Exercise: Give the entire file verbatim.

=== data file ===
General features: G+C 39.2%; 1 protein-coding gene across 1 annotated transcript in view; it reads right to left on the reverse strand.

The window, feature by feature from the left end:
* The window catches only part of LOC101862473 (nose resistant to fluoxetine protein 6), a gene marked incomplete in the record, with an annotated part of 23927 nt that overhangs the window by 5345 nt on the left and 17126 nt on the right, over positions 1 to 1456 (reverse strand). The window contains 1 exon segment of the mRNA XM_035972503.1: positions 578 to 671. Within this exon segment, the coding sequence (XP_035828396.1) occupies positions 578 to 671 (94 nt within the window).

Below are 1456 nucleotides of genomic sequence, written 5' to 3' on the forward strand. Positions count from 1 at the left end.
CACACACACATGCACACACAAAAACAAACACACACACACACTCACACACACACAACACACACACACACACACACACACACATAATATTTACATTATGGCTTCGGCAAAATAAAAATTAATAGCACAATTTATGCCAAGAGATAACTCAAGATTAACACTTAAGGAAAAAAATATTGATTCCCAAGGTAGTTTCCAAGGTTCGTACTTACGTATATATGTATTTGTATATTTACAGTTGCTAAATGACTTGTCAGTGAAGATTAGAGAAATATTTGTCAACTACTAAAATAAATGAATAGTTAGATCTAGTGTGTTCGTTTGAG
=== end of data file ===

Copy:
General features: G+C 39.2%; 1 protein-coding gene across 1 annotated transcript in view; it reads right to left on the reverse strand.

The window, feature by feature from the left end:
* The window catches only part of LOC101862473 (nose resistant to fluoxetine protein 6), a gene marked incomplete in the record, with an annotated part of 23927 nt that overhangs the window by 5345 nt on the left and 17126 nt on the right, over positions 1 to 1456 (reverse strand). The window contains 1 exon segment of the mRNA XM_035972503.1: positions 578 to 671. Within this exon segment, the coding sequence (XP_035828396.1) occupies positions 578 to 671 (94 nt within the window).

Below are 1456 nucleotides of genomic sequence, written 5' to 3' on the forward strand. Positions count from 1 at the left end.
CACACACACATGCACACACAAAAACAAACACACACACACACTCACACACACACAACACACACACACACACACACACACACATAATATTTACATTATGGCTTCGGCAAAATAAAAATTAATAGCACAATTTATGCCAAGAGATAACTCAAGATTAACACTTAAGGAAAAAAATATTGATTCCCAAGGTAGTTTCCAAGGTTCGTACTTACGTATATATGTATTTGTATATTTACAGTTGCTAAATGACTTGTCAGTGAAGATTAGAGAAATATTTGTCAACTACTAAAATAAATGAATAGTTAGATCTAGTGTGTTCGTTTGAG